Good Food; A Path To Intimacy

Bill Palladino


Food and Intimacy

By Bill Palladino

Food, of its nature, is a social agent. What we eat, where we eat, and with whom help to define our identities as people. Show me these three things, and I will describe for you with some accuracy, your age, cultural origins and social strata. There may come a time in the future where you are measured by these truths.

Many of the most important archeological discoveries in history have unearthed the remnants of food. Physical evidence of what was eaten, when and where has also helped us to understand the origins of our nutrition and the role food has played in shaping society. Archeology also teaches us that sharing food has played an important function in communities stretching back millennia. All meaningful gatherings of people, whether around a campfire, at the kitchen table, at large celebrations or on battlefields involve the sharing of food.

“The act of growing, preparing, and serving food for others is one of the most intimate acts we can perform in public.”

Why Did the Chicken Cross the Road? To Get to the Northern Michigan Small Farm Conference

Emma Beauchamp, Event, Learn More

Come attend this fun and informative weekend conference organized by Crosshatch Center for Art & Ecology on January 27-28. There will be dozens of community members from across the state sharing on topics they know best. The purpose of this conference is to offer an open exchange of ideas for the small farm community.

Check out the Northern Michigan Small Farm Conference website for ticket and speaker information:

Fresh Approach: Detroit Public School Ditches Fryers, Can Openers

Edible WOW, Guest Post, Nina Ignaczak, Stories

It’s a typical Thursday morning, and Detroit Public Schools’ Office of School Nutrition Executive Chef Kevin Frank is chopping carrots and celery for a school catering event, directing staff on lunch prep and coordinating with vendors to place orders and schedule deliveries. All the while, he’s thinking ahead to what he’ll serve on next month’s menu.

Big Ideas/Micro Loans— Spring 2017 Micro Loan Program

Economy, Get Involved, Guest Post, Learn More, Mindy Taylor

This is Grain Train‘s second year of partnering with Crosshatch to provide micro-loans for local farmers or food related businesses. We’re quite honored to be a part of this program. Good food/local food has been our mantra for the entire existence of the Grain Train Natural Foods Co-op.

Show Me a Day

Event, Farmers Markets, Find Local Food, Guest Post, Sarah DeWitt, Specialty Producers

When she enters the market office on Saturday mornings, Marjorie Johns always brings with her the beautiful scents of bergamot, lavender, and eucalyptus that seem to have permanently embedded themselves into her very being through years of incorporating these essential oils into her handmade soaps. Along with her calming scents she totes her jar of overnight oats complete with clove-laden peach jam at the bottom. She chats with me about her visit to her dad in Indiana and how her chickens are handling the snowy weather.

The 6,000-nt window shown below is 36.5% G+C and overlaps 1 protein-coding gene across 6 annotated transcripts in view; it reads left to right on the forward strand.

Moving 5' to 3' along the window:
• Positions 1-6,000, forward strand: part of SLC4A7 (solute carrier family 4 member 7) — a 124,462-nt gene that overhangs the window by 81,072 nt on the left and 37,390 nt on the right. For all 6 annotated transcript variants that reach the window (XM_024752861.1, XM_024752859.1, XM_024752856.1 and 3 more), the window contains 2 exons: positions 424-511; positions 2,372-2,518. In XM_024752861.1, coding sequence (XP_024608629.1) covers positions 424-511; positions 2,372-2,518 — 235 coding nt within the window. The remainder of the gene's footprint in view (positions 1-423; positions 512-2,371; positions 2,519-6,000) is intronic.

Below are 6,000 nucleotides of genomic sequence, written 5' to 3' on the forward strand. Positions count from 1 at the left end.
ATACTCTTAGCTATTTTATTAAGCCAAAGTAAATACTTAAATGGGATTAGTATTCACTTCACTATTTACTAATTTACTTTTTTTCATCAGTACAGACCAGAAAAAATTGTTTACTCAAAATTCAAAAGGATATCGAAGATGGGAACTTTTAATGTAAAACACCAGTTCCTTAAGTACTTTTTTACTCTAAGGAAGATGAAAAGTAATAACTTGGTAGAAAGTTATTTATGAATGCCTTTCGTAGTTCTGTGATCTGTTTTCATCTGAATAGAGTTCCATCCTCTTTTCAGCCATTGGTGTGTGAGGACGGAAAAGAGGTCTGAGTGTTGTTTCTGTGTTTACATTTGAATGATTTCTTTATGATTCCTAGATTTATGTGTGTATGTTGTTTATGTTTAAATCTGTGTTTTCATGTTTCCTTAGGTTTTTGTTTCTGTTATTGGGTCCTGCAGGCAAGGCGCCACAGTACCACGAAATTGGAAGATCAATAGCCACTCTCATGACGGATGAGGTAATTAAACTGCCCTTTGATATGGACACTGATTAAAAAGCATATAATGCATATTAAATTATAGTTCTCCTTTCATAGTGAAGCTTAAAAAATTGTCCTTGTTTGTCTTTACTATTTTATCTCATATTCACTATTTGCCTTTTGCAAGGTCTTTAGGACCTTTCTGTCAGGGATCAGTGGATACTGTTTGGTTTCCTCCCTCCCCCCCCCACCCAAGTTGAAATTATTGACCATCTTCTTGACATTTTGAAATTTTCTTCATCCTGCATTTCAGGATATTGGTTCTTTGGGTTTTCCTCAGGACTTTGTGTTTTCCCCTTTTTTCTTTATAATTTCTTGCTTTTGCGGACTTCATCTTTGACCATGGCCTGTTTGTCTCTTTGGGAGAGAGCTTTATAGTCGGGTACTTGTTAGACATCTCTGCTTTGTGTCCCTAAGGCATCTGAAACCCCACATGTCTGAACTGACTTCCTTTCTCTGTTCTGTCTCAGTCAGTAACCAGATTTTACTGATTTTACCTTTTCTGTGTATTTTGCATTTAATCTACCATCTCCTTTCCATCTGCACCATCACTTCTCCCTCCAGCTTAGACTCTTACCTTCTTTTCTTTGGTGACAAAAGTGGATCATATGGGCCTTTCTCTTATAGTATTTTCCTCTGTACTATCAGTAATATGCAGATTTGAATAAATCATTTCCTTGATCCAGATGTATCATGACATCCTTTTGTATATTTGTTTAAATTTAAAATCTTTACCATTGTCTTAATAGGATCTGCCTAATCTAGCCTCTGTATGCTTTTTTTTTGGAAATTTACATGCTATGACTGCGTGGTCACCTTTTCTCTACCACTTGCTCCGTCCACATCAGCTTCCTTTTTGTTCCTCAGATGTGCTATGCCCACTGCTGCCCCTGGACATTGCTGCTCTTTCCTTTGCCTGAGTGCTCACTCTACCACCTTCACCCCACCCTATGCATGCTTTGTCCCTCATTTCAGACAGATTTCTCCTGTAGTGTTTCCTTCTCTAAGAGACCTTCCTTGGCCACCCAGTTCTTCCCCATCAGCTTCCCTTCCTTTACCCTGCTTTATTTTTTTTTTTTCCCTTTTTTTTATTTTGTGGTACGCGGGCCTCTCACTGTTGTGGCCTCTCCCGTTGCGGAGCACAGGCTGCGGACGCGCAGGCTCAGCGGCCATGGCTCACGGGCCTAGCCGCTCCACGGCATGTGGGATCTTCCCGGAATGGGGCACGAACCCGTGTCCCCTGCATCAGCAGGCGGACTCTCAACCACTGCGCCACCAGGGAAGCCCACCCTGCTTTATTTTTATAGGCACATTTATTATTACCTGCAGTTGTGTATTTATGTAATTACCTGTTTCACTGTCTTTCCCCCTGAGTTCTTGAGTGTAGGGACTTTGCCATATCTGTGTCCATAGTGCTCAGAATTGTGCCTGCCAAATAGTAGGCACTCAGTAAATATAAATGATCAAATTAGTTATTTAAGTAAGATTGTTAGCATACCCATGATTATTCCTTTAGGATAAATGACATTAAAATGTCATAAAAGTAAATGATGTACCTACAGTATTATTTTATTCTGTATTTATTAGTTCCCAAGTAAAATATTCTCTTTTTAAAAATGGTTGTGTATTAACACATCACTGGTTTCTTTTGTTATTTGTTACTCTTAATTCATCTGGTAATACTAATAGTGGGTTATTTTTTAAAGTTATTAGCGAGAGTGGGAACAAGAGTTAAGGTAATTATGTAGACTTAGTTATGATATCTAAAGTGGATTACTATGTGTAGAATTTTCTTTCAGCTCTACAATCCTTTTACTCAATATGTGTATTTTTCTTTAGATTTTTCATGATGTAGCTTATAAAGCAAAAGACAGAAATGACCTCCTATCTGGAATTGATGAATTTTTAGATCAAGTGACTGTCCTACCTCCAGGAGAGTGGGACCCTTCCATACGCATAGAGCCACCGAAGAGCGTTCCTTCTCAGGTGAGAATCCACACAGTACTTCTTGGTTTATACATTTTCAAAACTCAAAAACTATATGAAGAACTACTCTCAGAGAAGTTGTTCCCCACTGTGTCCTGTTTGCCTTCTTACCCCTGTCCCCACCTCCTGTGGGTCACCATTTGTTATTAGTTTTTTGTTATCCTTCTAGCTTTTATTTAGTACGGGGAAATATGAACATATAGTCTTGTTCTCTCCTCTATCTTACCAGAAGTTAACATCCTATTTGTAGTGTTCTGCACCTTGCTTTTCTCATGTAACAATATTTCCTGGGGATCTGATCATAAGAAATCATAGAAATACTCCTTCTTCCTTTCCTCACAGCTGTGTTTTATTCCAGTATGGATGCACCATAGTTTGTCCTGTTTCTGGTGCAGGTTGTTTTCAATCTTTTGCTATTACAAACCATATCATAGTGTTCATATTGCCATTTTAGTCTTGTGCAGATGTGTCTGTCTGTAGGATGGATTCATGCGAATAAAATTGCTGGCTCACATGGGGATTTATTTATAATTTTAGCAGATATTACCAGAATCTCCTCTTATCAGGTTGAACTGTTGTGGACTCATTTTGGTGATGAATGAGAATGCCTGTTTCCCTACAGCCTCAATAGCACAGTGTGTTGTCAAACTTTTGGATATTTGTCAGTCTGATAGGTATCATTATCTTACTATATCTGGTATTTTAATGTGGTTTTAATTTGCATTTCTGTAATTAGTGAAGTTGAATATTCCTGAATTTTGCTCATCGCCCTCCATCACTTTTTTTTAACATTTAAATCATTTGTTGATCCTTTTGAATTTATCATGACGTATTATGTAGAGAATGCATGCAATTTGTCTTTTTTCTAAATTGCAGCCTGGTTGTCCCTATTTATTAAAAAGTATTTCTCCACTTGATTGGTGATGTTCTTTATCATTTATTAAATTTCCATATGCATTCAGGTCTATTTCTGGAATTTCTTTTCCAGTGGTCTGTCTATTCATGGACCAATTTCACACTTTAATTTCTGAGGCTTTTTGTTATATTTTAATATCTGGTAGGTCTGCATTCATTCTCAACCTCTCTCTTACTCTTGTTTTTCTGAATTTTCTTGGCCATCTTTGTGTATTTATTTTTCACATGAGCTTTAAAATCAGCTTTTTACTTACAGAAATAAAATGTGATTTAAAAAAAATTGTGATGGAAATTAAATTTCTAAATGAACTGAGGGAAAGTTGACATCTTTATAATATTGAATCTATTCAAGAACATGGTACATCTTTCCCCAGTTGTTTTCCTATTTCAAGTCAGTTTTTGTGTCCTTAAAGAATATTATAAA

Cookbook or rule book? Amical Opts Local

Dave Denison, Event, Find Local Food, Guest Post, Stories

Amical has been open since 1994, but I first became truly conscious of the local food availability in the late 90’s. Amical started to take off when we dropped the quick service cafeteria concept completely in 2001. Our menu began to evolve and the Cookbook Dinner Series was getting some attention. The popularity of the Food Channel, celebrity chefs and quality of the published cookbooks had a lot to do with it as well. I remember Newsweek magazine did a cover feature on the Farm to Table movement.   Then I realized it was a full-blown, across the board, nationwide shift in dining habits. It wasn’t just for the fine dining aspect of the restaurant industry, this included just about everyone.

Put a Saskatoon on It : Saskatoon-Blueberry Tart Recipe

Emma Beauchamp, Find Local Food, Recipes

After seeing the plump, purple bag of saskatoon berries from Michigan Farm to Freezer at Oleson’s, I thought, “why not?” I figured I would be able to put it to some good use, even though I have never had –or really even heard of– saskatoon berries. 

New Jobs in Northeast Michigan & The Upper Peninsula

Press Release, Tricia Phelps

Date:  January 6th, 2016

Contact: Tricia Phelps,, (877) 562-2539

Taste the Local Difference creates jobs, hires new staff members in Northeast Michigan & the Upper Peninsula

Taste the Local Difference® (TLD) is a local food and farm marketing agency, with a mission to sell more local food in the communities they serve.

The TLD program has over 13 years of experience in marketing local farmers, farmers markets, food processors, restaurants and more. They specialize in building relationships and developing new market opportunities throughout the food system, and this local food programming, along with new jobs, is coming to Northeast Michigan and the Upper Peninsula.

New staff members Molly Stepanski and Melissa Orzechowski have been hired by TLD as the regional Local Food Coordinators in Northeast Michigan and the Upper Peninsula, respectively.

TLD’s Local Food Coordinators act as voices for the regional food system, and offer a variety of customized services benefiting the local food and farming communities in their specific geographic areas. The benefits of developing a stronger local food system can lead to more jobs, a thriving regional economy and improved access to healthy food.

TLD is grateful for the support of Northeast Michigan Council of Governments (NEMCOG), the Michigan Department of Agriculture & Rural Development (MDARD), The UP Food Exchange, Marquette Chamber of Commerce and Marquette Food Co-op. These positions were made possible with their involvement.

For more information, please contact Tricia Phelps, (877) 562-2539 or visit